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Monday, 01 October 2012 18:18

Getting Rich Textures on Location

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Todd A. Williams painting “Ancient Etruscan Springs” in Bango Vignoni, Italy Todd A. Williams painting “Ancient Etruscan Springs” in Bango Vignoni, Italy

On the trip to Italy during which Todd A. Williams created the painting that just won the First Prize in the PleinAir Magazine Salon competition, he applied thick strokes of oil colors to panels he prepared by swirling and dabbing acrylic gesso. “Textures give my paintings more vitality, energy, and individuality,” he explains.

“Ancient Etruscan Springs,” by Todd A. Williams, oil, 9 x 12 in.

In preparation for the whirlwind painting trip Todd A. Williams made to Italy in 2011, he coated a number of panels with long strokes of a acrylic gesso, blotted the thick white paint with paper towels, and added more texture with a palette knife. “I prefer to paint on a surface that has a distinct texture because it allows me to establish a more gestured, brushed look than if I were painting on a smooth surface,” the Arkansas artist says. “I read about that technique in one of Richard Schmid’s books and it has proven to be an effective way of achieving a more painterly look to my outdoor paintings.”

“Sette DiVino,” by Todd A. Williams, oil, 9 x 12 in.

During the three and a half days Williams worked in Venice, he completed several plein air oil paintings, some of which have subsequently become the basis of larger studio paintings. As he was setting up to paint each of those small panels, he took black-and-white Polaroid photographs of the scenes as a way to quickly evaluate potential compositions of shapes and values. “That’s an idea suggested to me by my friend and mentor, C.W. Mundy,” Williams explains. “Since the Polaroids are black-and-white, they help me establish what I call the ‘VCM’ -- the value color mixture -- or the appropriate mixtures of oil colors that matches the relationships I observe. The same kinds of photographs could be taken with a smart phone and converted to black-and-white images using an app like Instagram or ValueViewer.”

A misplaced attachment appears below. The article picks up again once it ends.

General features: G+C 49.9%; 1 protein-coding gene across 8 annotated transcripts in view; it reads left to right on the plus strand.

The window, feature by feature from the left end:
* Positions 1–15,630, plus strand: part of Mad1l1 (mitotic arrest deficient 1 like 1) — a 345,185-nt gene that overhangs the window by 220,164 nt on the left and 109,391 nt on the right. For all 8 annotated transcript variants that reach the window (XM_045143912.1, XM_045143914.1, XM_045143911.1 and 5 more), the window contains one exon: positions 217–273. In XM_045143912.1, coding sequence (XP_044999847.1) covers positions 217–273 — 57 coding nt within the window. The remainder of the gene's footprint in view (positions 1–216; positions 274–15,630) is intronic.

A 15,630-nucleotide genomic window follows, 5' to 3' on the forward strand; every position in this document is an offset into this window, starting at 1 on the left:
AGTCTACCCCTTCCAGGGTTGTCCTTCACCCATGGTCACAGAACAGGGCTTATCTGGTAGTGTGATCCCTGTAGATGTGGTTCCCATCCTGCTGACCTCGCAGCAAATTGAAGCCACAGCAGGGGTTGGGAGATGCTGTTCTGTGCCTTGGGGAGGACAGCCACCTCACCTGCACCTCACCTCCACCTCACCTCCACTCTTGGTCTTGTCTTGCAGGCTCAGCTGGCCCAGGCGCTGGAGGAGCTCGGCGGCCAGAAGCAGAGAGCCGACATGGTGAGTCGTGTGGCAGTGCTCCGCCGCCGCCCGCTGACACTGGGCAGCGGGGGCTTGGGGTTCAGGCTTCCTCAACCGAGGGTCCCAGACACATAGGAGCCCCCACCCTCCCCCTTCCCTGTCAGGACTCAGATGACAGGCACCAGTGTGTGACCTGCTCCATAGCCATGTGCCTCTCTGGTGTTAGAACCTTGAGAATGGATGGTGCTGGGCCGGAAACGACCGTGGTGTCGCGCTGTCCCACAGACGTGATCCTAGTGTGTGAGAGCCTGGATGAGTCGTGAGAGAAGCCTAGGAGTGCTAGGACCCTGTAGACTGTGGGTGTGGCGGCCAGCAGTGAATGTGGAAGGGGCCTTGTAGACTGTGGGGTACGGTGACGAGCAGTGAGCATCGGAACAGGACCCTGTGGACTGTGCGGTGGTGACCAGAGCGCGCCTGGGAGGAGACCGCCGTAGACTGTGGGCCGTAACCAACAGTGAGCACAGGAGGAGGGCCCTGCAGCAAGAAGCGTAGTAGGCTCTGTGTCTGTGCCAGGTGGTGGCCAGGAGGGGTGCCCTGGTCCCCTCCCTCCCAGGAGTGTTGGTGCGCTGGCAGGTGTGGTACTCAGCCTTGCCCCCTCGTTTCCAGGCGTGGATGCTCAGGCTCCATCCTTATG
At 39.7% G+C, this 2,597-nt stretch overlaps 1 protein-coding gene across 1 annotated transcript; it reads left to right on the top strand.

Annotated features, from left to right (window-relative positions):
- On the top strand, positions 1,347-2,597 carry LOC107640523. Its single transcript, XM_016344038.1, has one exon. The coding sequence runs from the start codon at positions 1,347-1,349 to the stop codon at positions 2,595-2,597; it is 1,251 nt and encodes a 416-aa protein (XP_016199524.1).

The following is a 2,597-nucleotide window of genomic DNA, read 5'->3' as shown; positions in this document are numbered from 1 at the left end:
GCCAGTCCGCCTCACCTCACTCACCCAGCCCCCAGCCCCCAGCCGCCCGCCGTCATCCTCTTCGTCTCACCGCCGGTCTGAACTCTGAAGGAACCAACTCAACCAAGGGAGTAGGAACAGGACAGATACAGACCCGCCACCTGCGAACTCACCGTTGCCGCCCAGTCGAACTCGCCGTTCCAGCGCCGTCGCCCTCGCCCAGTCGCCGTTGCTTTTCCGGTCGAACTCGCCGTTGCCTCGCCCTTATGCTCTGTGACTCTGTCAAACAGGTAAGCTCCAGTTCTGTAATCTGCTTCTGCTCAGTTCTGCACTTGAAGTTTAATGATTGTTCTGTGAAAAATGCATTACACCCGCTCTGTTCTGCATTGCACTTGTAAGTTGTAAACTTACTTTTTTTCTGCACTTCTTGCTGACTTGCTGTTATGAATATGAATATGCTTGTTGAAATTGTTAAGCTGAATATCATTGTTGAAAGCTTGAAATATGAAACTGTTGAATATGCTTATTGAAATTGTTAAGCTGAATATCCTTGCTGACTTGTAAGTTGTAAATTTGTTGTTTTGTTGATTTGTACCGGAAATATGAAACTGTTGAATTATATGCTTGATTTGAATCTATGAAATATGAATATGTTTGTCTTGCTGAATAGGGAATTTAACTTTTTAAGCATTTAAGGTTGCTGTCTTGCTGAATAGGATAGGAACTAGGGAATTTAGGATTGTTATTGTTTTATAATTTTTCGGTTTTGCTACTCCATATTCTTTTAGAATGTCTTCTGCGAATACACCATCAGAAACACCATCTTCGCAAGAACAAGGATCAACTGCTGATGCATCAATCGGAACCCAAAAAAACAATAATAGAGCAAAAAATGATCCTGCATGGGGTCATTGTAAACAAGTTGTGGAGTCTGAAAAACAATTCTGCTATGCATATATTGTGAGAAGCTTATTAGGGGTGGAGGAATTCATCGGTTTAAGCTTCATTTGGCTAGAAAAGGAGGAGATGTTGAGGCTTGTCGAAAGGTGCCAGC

“Pienza Piazza, Tuscany,” by Todd A. Williams

Williams goes on, “I used a fairly limited palette of colors to capture the moody, atmospheric look of the overcast sky. I started applying a large amount of the oil colors with a palette knife and then I manipulated the paint with a Mongoose brush. As I worked, I kept going back over the painting with the brush and knife to develop a richly textured surface. My normal palette includes titanium white, mars black, cadmium yellow medium, cadmium red medium, alizarin crimson, ultramarine blue, transparent red oxide and Rembrandt cold gray.”

“Selvoli, Tuscany,” by Todd A. Williams

“The key to paint application is to allow myself to be free, experimental, and joyous as if I were a kid again,” Williams wrote in a story included in one of the summer issues of this e-newsletter. “I use different tools -- variously shaped brushes, palette knives or fingers -- to gradually build the layers of paint from thin to thick and lean to fat. I love to move thick oil color around in my paintings because I believe those textural qualities give my paintings more vitality, energy, and individuality. I am not striving for a mechanically precise representation of what I see. Instead, I want to use a variety of paint applications to capture the sense of light, atmosphere, and energy I observe in nature. I achieve that by changing the directions of the marks, varying the thickness of the paint, and applying the color in both broad and linear strokes.

“As a painting progresses, I consider how the edges are working to express what is important about the subject. I want some hard, found edges as well as soft, lost edges. I can evaluate this balance of edges as the painting progresses and make the necessary adjustments by relating one edge to another. It is always good to have four edges represented that will lead the eye of the viewer through the painting and to the focal area.”

Williams concluded, “The three essential parts of the human experience are the body, soul, and spirit. All of them come into play when I paint. The movement of my body affects the physical appearance of the painting, my character and personality (soul) are expressed through my choice of subject and style of painting, and my spirit will breathe life into the images I create. Knowing this, I can review whether or not my paintings are exciting on multiple levels, whether they have poetic passages that speak creatively about me, and if the overall character or focal point of the painting is successful in directing the viewer.” For more information, visit

Read 1337 times Last modified on Tuesday, 02 October 2012 11:48
Steve Doherty

Plein air painter, fine art lover, author, and collector.


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